Luke 14.1, 7–14
The Good News of the gospel of grace cries out: We are all, equally, privileged but unentitled beggars at the door of God’s mercy! — Brennan Manning, The Ragamuffin Gospel
Beggars know how to open their hands, trusting that the crumb of grace will fall.…living not with clenched fists but with palms open, ready to receive. — Sue Monk Kidd, When the Heart waits
Tonight, some of us will be going to the Beggars Banquet here in West End. A section of Boundary Street will be blocked to traffic, and tables will be set up. You bring the meal for your table, and leave a seat free for anyone who needs a place so they can join you. Sounds wonderful!
I like going out for a meal. Do you? I enjoy sitting with people and getting to know them more over a good meal. Eating with other people isn’t just about the food; in an overused word, it’s about fellowship too. It’s about deepening relationships.
When I was single, I learnt to go to restaurants and eat alone. It took me a while to feel comfortable with it; I did it though, and in the end it was fine. After all, I am a certified introvert. I like my own company, and I’d bring a book to read. But something was missing. Sharing. Conversation. Entering into the life of another, and also allowing them to enter my life.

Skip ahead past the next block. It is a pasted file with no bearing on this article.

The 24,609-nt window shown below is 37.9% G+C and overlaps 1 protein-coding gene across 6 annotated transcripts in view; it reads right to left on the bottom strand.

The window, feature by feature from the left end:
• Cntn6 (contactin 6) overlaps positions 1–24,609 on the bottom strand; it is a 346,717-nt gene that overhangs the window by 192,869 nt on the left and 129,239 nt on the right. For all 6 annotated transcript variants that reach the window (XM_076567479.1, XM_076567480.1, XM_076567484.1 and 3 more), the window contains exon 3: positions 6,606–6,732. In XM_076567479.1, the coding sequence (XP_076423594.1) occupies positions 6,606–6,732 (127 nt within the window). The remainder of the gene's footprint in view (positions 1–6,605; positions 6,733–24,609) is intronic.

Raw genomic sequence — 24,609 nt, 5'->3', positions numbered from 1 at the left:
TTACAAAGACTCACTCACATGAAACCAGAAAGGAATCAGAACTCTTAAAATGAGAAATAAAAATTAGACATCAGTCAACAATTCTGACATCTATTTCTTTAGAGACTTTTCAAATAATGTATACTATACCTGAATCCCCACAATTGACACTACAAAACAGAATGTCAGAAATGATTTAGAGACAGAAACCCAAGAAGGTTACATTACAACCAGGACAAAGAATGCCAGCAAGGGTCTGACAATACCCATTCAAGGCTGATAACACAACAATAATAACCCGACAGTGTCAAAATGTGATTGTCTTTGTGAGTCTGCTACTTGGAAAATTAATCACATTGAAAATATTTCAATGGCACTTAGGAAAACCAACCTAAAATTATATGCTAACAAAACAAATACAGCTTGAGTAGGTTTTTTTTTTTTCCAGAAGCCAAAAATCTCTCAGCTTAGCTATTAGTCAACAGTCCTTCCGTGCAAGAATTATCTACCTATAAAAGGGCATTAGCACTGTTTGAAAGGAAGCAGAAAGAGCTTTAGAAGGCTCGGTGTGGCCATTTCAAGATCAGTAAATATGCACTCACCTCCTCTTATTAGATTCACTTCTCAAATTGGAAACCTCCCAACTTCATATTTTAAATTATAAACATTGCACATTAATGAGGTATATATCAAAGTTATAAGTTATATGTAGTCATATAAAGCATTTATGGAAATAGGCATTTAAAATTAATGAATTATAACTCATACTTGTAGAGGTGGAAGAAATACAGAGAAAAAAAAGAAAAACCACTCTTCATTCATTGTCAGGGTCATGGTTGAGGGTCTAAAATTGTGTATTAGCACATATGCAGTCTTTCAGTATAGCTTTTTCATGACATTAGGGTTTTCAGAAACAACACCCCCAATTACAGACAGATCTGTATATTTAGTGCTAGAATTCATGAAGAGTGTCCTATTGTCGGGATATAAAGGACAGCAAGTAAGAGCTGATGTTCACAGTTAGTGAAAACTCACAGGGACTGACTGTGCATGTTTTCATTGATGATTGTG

In today’s Gospel Reading, Jesus was invited to a meal. If you read Luke’s Gospel in particular, you’ll see that Jesus ate out a lot. For example, he eats at Levi and Zacchaeus’ houses—both of them were tax collectors. He has dinner with several pharisees, he feeds 5000 in the wilderness, and eats at Mary and Martha’s house; he eats with the twelve at the Last Supper, and with two disciples in Emmaus on the first Easter Day.
Today’s story concerns a dinner at a pharisee’s place. The host had invited Jesus, but not out of the goodness of his heart; he and his friends were watching Jesus, to catch him out. But Jesus was watching, too.